This content is copied from Stack Overflow Documentation, a beta program which ended in 2017. All content was authored solely by myself.


Some plain text.

tee /tmp/foo&lt;&lt;'EOF'
tee /tmp/foo<<'EOF'

More plain text.

Implementing DNSSEC on Scientific Linux 6.7

My environment is running BIND in a chroot jail, using the bind-chroot package installed with YUM. This article at DigitalOcean got me started; this documents steps specific to a Scientific Linux (or Centos, RHEL, etc) install.

#change into the zone file directory
cd /var/named/chroot/var/named/
#generate a zone signing key
dnssec-keygen -a NSEC3RSASHA1 -b 2048 -n ZONE
#generate a key signing key
dnssec-keygen -f KSK -a NSEC3RSASHA1 -b 4096 -n ZONE
#append an include to the zone file for both public key files
for key in Kexample*.key; do echo "\$INCLUDE $key" >>; done
#sign the zone (this needs to be done after each update, and every couple of weeks as well)
dnssec-signzone -A -3 $(head -c 1000 /dev/random | sha1sum | cut -b 1-16) -N INCREMENT -o -f
#make sure bind is looking at the signed zone files
sed -i 's/;/;/' /var/named/chroot/etc/named.conf
#reload bind
rndc reload
#these are the DS records that the domain registrar needs

Setting up Mac Mail and iPhone for Google mail

I recently had to set up Mac Mail for our company’s Google Apps account (although the same thing likely happens with GMail.) I was seeing strange behaviour which I eventually figured out was due to the weirdness of IMAP and how Google treats labels as folders.

  • deleting a message in Mail would just tag it with a Deleted Items label on the server; it never disappeared from the All Mail folder.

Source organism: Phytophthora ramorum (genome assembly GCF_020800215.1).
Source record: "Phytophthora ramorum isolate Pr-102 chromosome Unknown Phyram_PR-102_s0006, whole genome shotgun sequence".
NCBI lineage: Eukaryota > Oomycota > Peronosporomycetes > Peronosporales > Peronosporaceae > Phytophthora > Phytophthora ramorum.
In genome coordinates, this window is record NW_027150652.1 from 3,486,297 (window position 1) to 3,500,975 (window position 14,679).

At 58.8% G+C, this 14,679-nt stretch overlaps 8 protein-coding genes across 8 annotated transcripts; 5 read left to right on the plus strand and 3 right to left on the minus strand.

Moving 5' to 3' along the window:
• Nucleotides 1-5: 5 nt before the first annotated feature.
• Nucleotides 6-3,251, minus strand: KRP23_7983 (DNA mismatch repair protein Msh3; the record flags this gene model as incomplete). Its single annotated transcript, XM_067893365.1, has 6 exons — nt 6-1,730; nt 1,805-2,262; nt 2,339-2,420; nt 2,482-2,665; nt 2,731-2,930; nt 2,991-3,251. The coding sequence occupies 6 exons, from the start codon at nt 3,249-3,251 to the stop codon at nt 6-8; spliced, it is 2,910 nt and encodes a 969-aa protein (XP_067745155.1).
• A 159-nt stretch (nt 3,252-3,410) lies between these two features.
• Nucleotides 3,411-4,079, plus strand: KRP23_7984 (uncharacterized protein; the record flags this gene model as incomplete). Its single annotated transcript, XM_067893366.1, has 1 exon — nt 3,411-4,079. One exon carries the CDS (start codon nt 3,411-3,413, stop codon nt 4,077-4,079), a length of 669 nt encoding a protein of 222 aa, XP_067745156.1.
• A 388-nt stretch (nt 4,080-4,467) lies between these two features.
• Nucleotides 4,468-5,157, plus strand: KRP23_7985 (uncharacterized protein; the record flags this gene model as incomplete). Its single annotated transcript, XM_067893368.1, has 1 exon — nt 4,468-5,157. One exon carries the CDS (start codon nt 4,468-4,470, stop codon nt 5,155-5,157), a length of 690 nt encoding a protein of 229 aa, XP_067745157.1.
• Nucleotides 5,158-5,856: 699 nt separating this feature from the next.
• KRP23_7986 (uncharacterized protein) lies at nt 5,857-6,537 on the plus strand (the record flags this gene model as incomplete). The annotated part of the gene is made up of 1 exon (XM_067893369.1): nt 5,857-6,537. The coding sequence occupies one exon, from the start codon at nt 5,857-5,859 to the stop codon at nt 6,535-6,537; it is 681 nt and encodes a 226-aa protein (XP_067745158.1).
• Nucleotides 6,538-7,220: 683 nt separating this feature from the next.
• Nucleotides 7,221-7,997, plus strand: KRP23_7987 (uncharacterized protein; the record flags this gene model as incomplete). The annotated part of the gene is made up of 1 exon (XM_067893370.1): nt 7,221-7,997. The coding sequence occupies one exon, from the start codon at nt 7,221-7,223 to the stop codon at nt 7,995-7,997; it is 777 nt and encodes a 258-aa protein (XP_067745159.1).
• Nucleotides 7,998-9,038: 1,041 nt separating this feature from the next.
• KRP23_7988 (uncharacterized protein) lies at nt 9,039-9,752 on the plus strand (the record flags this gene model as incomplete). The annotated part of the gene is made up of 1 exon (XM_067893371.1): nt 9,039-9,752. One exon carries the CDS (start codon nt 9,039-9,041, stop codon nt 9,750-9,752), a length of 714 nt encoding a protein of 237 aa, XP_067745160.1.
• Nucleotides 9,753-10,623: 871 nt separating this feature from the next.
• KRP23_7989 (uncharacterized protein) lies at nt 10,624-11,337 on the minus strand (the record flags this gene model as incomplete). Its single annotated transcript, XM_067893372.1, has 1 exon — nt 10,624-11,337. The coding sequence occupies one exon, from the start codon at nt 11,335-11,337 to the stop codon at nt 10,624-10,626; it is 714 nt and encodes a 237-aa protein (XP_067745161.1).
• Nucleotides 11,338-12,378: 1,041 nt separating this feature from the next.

• Sent messages were tagged with a Sent Messages label and didn’t show up when I went to the Sent Items folder
  • An [Imap]/Drafts label was cluttering things up in Google’s webmail

I pretty quickly figured out that it was just a problem of Mail not knowing what folders on the IMAP server were to be used for a specific function. But it took me a few days to figure out how to give Mail that information.

In Mail, open the [GMail] folder and select the Trash (Bin, Deleted items, etc) mailbox. Once it’s open, go to the Mailbox menu, select Use This Mailbox For, and choose Trash. Repeat this process for [GMail]/Sent Items, [GMail]/Spam, and [GMail]/Drafts. Now you can use the webmail interface to delete the Deleted Items, Sent Messages, and [Imap]/Drafts labels.

A similar problem happens with iPhone when using Exchange ActiveSync instead of IMAP. When you use IMAP, you have an option in your account settings to use Archive or Delete. But with ActiveSync, all deleted messages are archived by default, and stay in the All Mail folder. You can change this behaviour by visiting where you can change a few settings for each mobile device using ActiveSync, including Delete Email As Trash.

Asterisk voicemail notifications with MP3